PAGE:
[SciPy-dev] implementing IDL, Matlab, etc. functionality

Stephen Walton stephen.walton at csun.edu
Thu May 5 16:54:31 CDT 2005

Just a few comments.
Joe Harrington wrote:

>>In the case of IDL, most algorithms are 
>>implemented in single precision floating point.  The Python 
>>implementation by default would use double precision, unless we 
>>explicitly direct it to do otherwise. 
I personally vote for single precision algorithms to stay single 
precision if possible.  The Fortran side of the numerical computation 
community has always felt that C's promotion of everything to double is 
one of its most ill-considered design decisions.  Given that NumPy has 
single and double arrays, and Numeric 24 (like numarray) doesn't promote 
a single array to a double when it interacts with a double scalar, I'd 
think we could keep single precision in many contexts.

>I doubt [single vs. double] will make a big difference for
>most codes, as astronomical data tends to be uncertain no later than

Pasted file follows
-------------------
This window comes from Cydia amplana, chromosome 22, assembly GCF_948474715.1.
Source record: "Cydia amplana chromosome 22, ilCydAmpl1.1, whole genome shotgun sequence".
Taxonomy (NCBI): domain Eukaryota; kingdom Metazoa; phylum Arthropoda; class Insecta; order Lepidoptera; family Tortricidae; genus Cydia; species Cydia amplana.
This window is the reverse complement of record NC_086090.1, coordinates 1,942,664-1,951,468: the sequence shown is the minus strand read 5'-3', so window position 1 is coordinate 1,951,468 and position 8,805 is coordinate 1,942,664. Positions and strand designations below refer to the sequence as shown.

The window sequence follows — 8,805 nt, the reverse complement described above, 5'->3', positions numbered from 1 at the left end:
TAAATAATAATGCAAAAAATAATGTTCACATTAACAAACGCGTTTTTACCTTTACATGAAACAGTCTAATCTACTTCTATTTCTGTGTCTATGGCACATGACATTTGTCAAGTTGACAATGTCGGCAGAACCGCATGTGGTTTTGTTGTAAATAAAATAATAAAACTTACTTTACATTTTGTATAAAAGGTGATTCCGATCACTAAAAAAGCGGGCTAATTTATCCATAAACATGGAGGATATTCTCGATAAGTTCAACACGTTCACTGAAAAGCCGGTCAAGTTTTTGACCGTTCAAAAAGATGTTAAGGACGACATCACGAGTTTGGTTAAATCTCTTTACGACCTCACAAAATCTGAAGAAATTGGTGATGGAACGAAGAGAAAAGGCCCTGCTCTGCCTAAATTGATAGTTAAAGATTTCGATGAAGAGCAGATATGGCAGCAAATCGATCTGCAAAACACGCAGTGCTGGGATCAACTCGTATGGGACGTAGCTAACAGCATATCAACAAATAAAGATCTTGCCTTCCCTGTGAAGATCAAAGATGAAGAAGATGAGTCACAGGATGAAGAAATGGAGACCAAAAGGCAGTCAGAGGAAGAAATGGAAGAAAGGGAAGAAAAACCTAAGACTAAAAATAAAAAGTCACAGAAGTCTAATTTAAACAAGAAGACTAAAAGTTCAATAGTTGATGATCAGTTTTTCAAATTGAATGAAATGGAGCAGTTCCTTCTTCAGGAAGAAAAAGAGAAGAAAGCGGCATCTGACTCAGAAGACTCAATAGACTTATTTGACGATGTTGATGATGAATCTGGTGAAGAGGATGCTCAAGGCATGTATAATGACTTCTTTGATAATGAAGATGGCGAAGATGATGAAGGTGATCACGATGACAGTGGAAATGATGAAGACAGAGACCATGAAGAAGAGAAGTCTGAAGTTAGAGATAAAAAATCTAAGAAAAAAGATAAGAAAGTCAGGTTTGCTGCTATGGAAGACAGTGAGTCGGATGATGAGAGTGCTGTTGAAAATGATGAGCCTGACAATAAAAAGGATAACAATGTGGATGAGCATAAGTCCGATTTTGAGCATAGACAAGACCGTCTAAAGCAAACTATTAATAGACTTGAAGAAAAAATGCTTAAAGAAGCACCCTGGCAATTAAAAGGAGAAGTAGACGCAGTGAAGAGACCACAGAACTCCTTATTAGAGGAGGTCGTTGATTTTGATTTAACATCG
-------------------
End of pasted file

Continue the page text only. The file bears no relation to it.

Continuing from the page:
>the fourth decimal place, and frequently in the first.
pi**2=10 for most astronomers.

I second the rest of Joe's comments.  (That sounds like an impressive 
spectrum extraction code, by the way, Joe.)  Still, I'd hope that a more 
feature-ful language would help the conversion as well.  No one wrote a 
Fortran to C translator, at least not one which produced human-readable 
C, but I think more scientists are writing C than Fortran nowadays, and 
the reason is probably the big problems in Fortran 77.  Fortran 90 fixed 
most of the problems but came along too late.  (We at universities also 
all found our students were no longer being taught Fortran by our 
colleagues over in computer science.)

So, maybe one effective approach would be to get some IDL and MATLAB 
users to list their biggest annoyances with the language and then see 
they don't face same in Scipy.

Now if we could just get the lawyers out of our way so we could actually 
do some work.

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